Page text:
Communications Department

Terri Schindler Schiavo: Myths vs. Reality

Aug 31, 2004 | Media Myths

By Megan Dillon
Director of Media Relations
National Right to Life

For the latest updates on Terri Schindler-Schiavo’s case, please visit

This memo seeks to clarify several misconceptions that have been circulating throughout the media in the case of Terri Schindler-Schiavo.

Terri is in a coma or comatose-like state.

None of Terri’s doctors currently maintain that she is in a coma. Some doctors believe that Terri is in a persistent vegetative state while others disagree and believe that she is “minimally conscious.” Most Americans have seen footage of Terri interacting with her mother by now and it is hard to ignore the way in which she appears to light up at the sound of her mother’s voice.

Important note:

The definition of PVS in Florida Statue 765.101:
Persistent vegetative state means a permanent and irreversible condition of unconsciousness in which there is:
(a) The absence of voluntary action or cognitive behavior of ANY kind.
(b) An inability to communicate or interact purposefully with the environment.


Terri is on life support. Terri requires machines to live.

To state that Terri is on life support or that she requires machines to live implies that Terri is dependent upon what has traditionally been considered life support, such as a ventilator, heart machine, or kidney dialysis.

Terri is a healthy woman with a disability and she is not hooked up to any machines as has been widely reported. She breathes on her own and merely receives nutrition and hydration through a feeding tube, much the same as a baby is sustained by the nutrition he or she receives through a bottle.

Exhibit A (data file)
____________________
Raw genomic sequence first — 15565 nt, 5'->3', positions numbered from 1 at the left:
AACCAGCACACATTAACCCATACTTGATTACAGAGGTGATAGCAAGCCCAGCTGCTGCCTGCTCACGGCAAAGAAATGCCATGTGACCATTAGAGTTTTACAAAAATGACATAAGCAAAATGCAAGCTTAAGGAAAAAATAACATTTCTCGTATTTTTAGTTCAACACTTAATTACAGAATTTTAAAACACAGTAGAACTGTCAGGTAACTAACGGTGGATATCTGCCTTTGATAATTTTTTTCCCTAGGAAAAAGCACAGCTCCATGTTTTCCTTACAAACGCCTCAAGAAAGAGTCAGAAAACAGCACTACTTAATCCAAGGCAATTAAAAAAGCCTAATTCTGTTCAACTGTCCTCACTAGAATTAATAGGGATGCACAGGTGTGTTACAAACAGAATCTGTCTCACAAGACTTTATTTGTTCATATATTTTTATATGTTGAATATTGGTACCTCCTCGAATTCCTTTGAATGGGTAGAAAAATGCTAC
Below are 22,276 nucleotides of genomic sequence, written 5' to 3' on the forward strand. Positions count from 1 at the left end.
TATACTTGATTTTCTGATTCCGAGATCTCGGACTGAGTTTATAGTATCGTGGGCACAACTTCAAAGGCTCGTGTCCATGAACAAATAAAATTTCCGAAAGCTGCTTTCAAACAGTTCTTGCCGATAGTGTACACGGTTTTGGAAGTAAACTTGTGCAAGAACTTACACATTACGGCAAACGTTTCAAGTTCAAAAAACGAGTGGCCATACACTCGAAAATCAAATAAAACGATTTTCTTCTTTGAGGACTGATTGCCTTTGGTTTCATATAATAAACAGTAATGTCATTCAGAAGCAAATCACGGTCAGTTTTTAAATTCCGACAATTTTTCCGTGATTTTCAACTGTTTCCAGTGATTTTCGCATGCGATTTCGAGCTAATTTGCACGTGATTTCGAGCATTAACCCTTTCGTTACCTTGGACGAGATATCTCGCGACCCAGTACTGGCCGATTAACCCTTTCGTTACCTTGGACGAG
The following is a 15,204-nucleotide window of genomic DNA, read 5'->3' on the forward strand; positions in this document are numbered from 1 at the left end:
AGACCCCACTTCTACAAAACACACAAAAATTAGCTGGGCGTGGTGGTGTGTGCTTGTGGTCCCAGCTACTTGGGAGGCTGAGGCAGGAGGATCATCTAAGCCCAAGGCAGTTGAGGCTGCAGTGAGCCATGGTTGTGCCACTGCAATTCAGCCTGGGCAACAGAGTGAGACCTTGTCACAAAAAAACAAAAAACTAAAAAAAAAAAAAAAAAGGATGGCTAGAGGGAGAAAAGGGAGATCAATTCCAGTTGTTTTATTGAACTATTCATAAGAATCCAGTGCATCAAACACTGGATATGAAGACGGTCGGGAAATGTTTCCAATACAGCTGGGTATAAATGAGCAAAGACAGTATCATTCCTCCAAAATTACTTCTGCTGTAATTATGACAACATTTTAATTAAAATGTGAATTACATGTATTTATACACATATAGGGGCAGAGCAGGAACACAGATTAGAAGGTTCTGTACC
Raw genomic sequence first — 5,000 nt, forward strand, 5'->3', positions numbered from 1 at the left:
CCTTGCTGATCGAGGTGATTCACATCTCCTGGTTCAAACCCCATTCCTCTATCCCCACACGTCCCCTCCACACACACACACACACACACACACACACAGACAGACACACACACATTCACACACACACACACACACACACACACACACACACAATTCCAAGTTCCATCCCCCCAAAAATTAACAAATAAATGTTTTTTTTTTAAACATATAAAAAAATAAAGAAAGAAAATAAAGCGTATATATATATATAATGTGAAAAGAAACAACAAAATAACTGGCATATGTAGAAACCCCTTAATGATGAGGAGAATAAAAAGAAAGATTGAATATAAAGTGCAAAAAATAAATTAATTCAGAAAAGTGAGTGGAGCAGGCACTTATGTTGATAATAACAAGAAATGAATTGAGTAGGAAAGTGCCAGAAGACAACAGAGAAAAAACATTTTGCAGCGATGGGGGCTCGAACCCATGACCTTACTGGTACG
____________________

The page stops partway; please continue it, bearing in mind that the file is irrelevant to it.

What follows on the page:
Terri’s parents refuse to let her go and allow her to die.

Terri is not terminally ill — she is a healthy woman with a disability. To induce someone’s death by denying him or her nutrition and hydration is an act of starvation. Terri’s parents have asked for Michael Schiavo to step down as her legal guardian and allow them to care for their daughter.


Terri’s case is a right-to-die case.

This claim is disputed. Terri’s parents and siblings say that she does not want to be starved to death and are asking the courts to allow them to care for her.


Death by starvation and dehydration is painless.

Florida law does not allow a dog to be subject to death by starvation, so why should Terri, a human being, be sentenced to such a death?

In Wesley J. Smith’s book, Forced Exit, St. Louis neurologist William Burke said:

“A conscious person would feel it [dehydration] just as you or I would. They will go into seizures. Their skin cracks, their tongue cracks, their lips crack. They may have nosebleeds because of the drying of the mucous membranes, and heaving and vomiting might ensue because of the drying out of the stomach lining. They feel the pangs of hunger and thirst. Imagine going one day without a glass of water! Death by dehydration takes ten to fourteen days. It is an extremely agonizing death.”

Categories: Media Myths